Is AI helping or hindering women in tech?
Women hold only 23% of tech employment positions in South Africa, or 56 000 out of 236 000 ICT roles, according to Women In Tech ZA, an initiative that aims to close the gender gap in the ICT industry through campaigning and raising awareness.
CTU Training Solutions hosted a webinar mid-August to unpack the role of women in technology. Moderator Marlan Nefdt, Head of Program: Computer Aided Draughting/Design at CTU Training Solutions, says the aim of the discussion is to explore the dynamic interplay between AI, technology and innovation, and the role of women in reshaping the landscape. “Innovation is propelling forward at an unprecedented rate, it’s essential to harness the talents of all individuals. How are women catalysing change and overcoming challenges, steering the course of AI to create a more transformative future?
“Women bring a unique perspective to problem solving as well as the evolution of technology, AI and machine learning. Yet the participation of women has declined. Why is this and how do we combat it?”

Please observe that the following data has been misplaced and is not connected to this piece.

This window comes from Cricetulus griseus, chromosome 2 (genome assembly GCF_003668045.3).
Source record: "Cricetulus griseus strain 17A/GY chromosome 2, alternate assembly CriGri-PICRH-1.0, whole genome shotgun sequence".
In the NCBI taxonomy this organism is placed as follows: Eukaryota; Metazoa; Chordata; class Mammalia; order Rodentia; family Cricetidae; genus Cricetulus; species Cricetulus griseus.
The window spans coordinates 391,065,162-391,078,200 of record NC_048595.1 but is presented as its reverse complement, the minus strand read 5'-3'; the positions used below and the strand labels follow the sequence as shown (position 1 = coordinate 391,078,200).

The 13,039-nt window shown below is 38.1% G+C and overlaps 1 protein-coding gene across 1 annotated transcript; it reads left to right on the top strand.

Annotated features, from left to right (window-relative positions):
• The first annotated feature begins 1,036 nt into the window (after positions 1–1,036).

Professor Johan Steyn, founder of AIforBusiness.net, agrees there aren’t enough women in the AI and automation space. “Perhaps this is owing to the educational system or societal issues. There aren’t enough female leaders for young girls to look up to and aspire to.”
Nefdt believes implementing mentorships and getting the right people involved in the programmes will be a good first move.
The female stereotype
Joyce Charles, Group Digital Officer at Legal Expenses Insurance Southern Africa (LEZA), agrees that AI is reinforcing stereotypes around women and widening gender parity. “We need to take an active role and lead young women into the industry, changing the narratives that AI is putting out there.”
Nompumelelo Modisane, web designer at VA-Bar, says the education system plays a significant role. “We need to encourage coding earlier on at school to foster young girls’ interest. Peer pressure can play a role, from educators, friends and family. It’s regarded as unusual for a girl child to show interest in the technology space. We need to normalise technology in the home to foster change.”
Loraine Vorster, Vice-President for Business Development Africa/ANZ at CompTIA, adds: “When they have to choose subjects at school, girls tend to be guided in a certain direction. This problem isn’t unique to SA, it’s a global issue. Also, the confidence gap among ladies is a reality. Girls feel they can’t do technology. The change needs to start at home, changing perceptions and teaching kids differently.”